Lad lit

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Lad lit was a term used principally from the 1990s to the early 2010s to describe male-authored popular novels about young men and their emotional and personal lives.

Emerging as part of Britain's 1990s media-driven lad subculture, the term lad lit preceded chick lit. However, while chick lit enjoyed massive uptake as a publishing category on both sides of the Atlantic, lad lit has had a much more limited usage among publishers, writers, critics and readers.[1]

The term combines the word "lad," which refers to a boy or young man and "lit," which is short for "literature." Books described as lad lit are usually characterized by a confessional and humorous writing style.


Lad lit typically concerns itself with the trials and tribulations of white, heterosexual, urban twenty and thirty something men, faced with changing romantic mores and the pursuit of a desired lifestyle. The stories revolve around issues like male identity crisis and masculine insecurity in relationships as a result of the social pressures and the expectations of how they should behave in work, love and life, men’s fear and final embrace of marriage[2] In other words, the final maturation into manhood.[3]

The first lad lit books ostensibly sought to redefine masculinity.[4] The archetypal protagonist of these books is the young man on the make, mindlessly pursuing booze, babes and football. His ineptitude, drunkenness and compulsive materialism were part of his charm.[5] The figure was created in contrast with the then current stereotype of the pro-feminist, well-groomed new man and, beneath the crass surface, the lads are attractive, funny, bright, observant, inventive, charming and excruciatingly honest. They are characters who seem to deserve more from life and romance than they are getting.[2]


"Lad lit" is a term of the 1990s that was originated in Britain, where it was developed for marketing purposes. Several publishers, encouraged by the increasing sales of glossy magazines (Maxim, Esquire, GQ, FHM - the so-called "lad mags", from which the term "lad lit" may have evolved) believed that such fiction would open up a new readership. Thus, lad lit is not its own phenomenon, but rather part of a larger cultural and socioeconomic movement.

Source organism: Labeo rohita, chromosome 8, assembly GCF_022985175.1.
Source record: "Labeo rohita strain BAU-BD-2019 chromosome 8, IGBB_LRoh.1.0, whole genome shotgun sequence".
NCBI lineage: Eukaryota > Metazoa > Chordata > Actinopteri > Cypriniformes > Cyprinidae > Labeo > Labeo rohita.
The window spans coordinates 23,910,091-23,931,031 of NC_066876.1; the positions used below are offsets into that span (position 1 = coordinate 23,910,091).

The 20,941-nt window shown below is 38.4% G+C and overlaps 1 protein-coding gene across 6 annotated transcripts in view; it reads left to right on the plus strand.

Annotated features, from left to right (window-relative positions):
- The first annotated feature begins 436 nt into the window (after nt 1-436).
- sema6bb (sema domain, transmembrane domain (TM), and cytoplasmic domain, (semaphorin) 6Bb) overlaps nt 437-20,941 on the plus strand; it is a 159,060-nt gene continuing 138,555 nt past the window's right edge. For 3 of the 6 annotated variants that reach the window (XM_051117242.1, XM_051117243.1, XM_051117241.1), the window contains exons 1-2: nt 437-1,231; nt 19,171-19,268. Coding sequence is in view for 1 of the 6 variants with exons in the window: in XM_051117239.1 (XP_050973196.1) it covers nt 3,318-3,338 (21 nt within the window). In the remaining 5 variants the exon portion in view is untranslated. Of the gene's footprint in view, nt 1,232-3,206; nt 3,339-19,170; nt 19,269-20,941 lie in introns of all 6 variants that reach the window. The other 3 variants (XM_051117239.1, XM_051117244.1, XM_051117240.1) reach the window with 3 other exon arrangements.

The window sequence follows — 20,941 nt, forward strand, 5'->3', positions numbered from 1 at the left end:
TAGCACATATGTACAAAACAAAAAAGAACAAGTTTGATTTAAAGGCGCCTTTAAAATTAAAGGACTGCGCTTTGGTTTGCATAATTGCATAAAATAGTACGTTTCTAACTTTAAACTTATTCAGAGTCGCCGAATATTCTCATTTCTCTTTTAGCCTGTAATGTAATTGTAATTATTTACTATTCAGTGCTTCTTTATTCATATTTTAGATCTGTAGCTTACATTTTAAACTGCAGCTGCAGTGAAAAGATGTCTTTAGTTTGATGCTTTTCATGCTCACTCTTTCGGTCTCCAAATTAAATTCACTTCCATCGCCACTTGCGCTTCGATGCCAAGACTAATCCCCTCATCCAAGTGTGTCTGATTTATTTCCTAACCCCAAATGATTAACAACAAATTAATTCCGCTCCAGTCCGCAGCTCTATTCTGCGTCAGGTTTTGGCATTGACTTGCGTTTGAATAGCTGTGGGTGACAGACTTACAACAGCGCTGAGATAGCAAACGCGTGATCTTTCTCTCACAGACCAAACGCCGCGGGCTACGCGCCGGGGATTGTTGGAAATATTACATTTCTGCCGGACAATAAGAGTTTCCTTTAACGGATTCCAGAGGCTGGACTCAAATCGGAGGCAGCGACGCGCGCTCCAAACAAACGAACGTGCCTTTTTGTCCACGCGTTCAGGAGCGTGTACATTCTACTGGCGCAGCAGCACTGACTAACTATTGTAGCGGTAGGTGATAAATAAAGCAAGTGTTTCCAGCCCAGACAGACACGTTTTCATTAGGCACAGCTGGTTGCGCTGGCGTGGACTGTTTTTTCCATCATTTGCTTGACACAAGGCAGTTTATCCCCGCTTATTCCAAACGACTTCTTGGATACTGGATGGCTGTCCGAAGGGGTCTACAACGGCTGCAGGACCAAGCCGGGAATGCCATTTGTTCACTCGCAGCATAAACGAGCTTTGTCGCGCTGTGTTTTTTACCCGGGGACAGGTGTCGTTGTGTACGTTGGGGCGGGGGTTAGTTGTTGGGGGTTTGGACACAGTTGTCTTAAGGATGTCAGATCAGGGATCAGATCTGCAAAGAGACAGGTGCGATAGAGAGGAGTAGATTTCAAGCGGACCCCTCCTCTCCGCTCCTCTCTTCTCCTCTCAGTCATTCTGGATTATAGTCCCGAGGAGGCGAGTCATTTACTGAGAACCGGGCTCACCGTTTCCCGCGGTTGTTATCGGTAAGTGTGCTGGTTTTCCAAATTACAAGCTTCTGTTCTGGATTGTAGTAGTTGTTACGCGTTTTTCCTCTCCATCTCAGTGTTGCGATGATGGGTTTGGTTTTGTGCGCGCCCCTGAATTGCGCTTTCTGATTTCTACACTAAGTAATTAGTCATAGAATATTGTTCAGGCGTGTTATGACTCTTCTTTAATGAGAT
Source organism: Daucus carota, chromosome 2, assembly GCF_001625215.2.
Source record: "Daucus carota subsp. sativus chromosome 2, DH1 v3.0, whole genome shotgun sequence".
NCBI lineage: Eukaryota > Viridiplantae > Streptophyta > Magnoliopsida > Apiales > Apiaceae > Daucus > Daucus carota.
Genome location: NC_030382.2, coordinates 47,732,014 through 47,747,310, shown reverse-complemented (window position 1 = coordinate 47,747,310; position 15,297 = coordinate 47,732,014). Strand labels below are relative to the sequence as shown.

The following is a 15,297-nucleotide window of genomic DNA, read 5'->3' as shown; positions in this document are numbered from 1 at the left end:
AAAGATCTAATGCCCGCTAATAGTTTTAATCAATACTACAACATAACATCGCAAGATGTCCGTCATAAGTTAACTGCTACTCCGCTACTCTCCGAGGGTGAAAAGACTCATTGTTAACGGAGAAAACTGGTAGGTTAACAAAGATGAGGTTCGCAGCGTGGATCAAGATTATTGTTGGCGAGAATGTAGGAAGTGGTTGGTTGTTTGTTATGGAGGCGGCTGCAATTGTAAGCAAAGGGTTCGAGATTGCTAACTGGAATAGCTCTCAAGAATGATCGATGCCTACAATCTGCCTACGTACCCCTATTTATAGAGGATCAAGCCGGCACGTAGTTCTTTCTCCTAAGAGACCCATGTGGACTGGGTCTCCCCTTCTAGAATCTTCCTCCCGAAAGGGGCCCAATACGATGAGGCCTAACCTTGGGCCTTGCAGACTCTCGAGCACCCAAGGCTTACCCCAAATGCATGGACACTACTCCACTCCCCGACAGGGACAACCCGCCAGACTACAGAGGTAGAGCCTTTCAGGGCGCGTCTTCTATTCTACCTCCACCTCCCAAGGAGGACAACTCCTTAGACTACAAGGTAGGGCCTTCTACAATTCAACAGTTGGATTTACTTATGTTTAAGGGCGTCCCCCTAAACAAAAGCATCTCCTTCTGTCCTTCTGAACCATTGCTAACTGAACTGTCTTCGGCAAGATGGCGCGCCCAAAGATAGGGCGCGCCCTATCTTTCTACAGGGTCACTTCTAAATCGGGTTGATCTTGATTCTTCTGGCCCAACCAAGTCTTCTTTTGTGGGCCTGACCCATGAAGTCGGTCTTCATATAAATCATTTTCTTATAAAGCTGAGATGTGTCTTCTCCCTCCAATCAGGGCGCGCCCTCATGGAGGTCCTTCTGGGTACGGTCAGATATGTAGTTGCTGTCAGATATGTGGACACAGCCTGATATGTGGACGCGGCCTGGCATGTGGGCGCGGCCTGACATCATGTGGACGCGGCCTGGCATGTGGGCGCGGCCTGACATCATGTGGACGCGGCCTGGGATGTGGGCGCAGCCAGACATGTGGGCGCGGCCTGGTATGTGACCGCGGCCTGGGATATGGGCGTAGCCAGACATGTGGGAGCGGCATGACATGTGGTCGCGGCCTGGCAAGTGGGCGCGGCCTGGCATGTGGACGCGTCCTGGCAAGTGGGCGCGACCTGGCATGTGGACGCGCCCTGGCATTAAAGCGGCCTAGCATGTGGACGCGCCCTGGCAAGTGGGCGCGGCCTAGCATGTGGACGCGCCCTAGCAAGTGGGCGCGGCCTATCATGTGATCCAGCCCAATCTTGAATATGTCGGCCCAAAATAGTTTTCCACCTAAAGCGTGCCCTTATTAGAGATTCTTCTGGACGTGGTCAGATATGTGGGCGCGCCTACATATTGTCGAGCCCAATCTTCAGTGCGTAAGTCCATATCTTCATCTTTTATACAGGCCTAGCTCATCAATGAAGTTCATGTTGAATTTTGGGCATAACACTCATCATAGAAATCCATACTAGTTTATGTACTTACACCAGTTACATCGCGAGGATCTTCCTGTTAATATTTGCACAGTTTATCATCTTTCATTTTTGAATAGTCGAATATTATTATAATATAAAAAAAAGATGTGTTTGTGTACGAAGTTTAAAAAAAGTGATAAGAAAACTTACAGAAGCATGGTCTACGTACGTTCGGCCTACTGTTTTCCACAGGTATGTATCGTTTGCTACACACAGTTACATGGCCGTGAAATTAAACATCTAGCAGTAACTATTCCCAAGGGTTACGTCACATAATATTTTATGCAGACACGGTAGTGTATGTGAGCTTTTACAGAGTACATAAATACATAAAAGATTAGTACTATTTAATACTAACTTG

Slightly later, with the explosive rise of chick lit as a publishing category targeting young women in the late 1990s and early 2000s, publishers on both sides of the Atlantic hoped that lad lit could be a parallel category selling to young men. But lad lit never really took off: promoting novels as part of a subculture that celebrated boorish behaviour and to a demographic (young men) that rarely bought books was, arguably, an idea doomed to failure.[6]

As a critical term[edit]

In 2002 the critic E. Showalter enthusiastically embraced the concept of lad lit, proposing extending the term to cover earlier fictions stretching from the works of Kingsley Amis in the 1950s and 60s to Martin Amis (The Rachel Papers, 1973) and Bret Easton Ellis (Less than Zero, 1985 and The Rules of Attraction, 1987). Showalter excitedly explained:

Stretching from Kingsley to Martin Amis, Ladlit was comic in the traditional sense that it had a happy ending. It was romantic in the modern sense that it confronted men’s fear and final embrace of marriage and adult responsibilities. It was confessional in the postmodern sense that the male protagonists and unreliable first-person narrators betrayed beneath their bravado the story of their insecurities, panic, cold sweats, performance anxieties and phobias. At the low end of the market, Ladlit was the masculine equivalent of the Bridget Jones Phenomenon; at the high end of the high street, it was a masterly examination of male identity in contemporary Britain".[2]

However, lad lit has not enjoyed further development as a critical term and the fourth edition of the Oxford Dictionary of Literary Terms describes it as "1990s marketing term".


Nick Hornby is considered to be the originator of the genre. His early novels, Fever Pitch (1992), High Fidelity (1995) and About a Boy (1997), each have a protagonist dominated by a typically masculine obsession (football, pop music, gadgetry) that reflects his inability to communicate with women.

Other authors associated with this new wave of fiction include: John O'Farrell, Things Can Only Get Better (1998); Tony Parsons, Man and Boy (1999); Tim Lott, White City Blue (1999); Mike Gayle, My Legendary Girlfriend (1999); Mark Barrowcliffe, Girlfriend 44 (2000); Matt Dunn, The Ex-Boyfriend’s Handbook (2006); Danny Wallace, Yes Man (2008); Kyle Smith, Love Monkey (2009); Zack Love, Sex in the Title (2013).

See also[edit]


  1. ^ ""Google Books Ngram Viewer"".
  2. ^ a b c "Ladlit". by Elaine Showalter in On Modern Fiction ed. by Zachary Leader and published by Oxford University Press.
  3. ^ "The 'Lad Lit' dilemma : institutional influences on creative writing practice" .Masters by Research thesis, Queensland University of Technology. by Martin, Samuel James Louis (2008);
  4. ^ The Oxford Dictionary of Literary Terms (3 ed.)by Chris Baldick;
  5. ^ Ladlit -- an essay by Elaine Showalter that appears in On Modern Fiction edited by Zachary Leader and published by Oxford University Press.
  6. ^ Miller, Laura (23 May 2004). "The Last word; oh lad, poor lad". The New York Times. New York. Retrieved 13 September 2021.